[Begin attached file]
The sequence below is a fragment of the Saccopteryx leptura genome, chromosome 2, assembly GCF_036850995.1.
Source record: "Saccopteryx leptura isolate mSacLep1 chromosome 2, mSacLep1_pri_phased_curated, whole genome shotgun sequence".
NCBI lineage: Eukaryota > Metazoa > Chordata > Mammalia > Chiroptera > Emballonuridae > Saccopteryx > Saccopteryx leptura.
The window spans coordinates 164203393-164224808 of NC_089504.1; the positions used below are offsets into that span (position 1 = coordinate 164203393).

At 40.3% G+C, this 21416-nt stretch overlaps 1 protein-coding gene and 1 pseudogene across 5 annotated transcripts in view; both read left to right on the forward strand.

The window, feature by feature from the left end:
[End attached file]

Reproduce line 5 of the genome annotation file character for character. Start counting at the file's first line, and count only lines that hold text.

At 40.3% G+C, this 21416-nt stretch overlaps 1 protein-coding gene and 1 pseudogene across 5 annotated transcripts in view; both read left to right on the forward strand.